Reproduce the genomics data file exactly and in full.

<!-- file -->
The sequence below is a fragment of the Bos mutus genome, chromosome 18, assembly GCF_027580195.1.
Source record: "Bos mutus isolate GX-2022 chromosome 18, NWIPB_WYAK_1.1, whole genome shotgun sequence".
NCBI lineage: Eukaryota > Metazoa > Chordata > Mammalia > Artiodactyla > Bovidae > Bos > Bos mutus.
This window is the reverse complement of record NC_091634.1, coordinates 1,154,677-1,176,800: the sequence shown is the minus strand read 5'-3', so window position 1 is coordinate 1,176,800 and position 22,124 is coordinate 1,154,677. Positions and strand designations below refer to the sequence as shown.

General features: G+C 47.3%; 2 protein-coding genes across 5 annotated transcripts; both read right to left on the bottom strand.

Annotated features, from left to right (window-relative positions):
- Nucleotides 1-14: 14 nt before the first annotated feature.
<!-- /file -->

The sequence below is a fragment of the Bos mutus genome, chromosome 18, assembly GCF_027580195.1.
Source record: "Bos mutus isolate GX-2022 chromosome 18, NWIPB_WYAK_1.1, whole genome shotgun sequence".
NCBI lineage: Eukaryota > Metazoa > Chordata > Mammalia > Artiodactyla > Bovidae > Bos > Bos mutus.
This window is the reverse complement of record NC_091634.1, coordinates 1,154,677-1,176,800: the sequence shown is the minus strand read 5'-3', so window position 1 is coordinate 1,176,800 and position 22,124 is coordinate 1,154,677. Positions and strand designations below refer to the sequence as shown.

General features: G+C 47.3%; 2 protein-coding genes across 5 annotated transcripts; both read right to left on the bottom strand.

Annotated features, from left to right (window-relative positions):
- Nucleotides 1-14: 14 nt before the first annotated feature.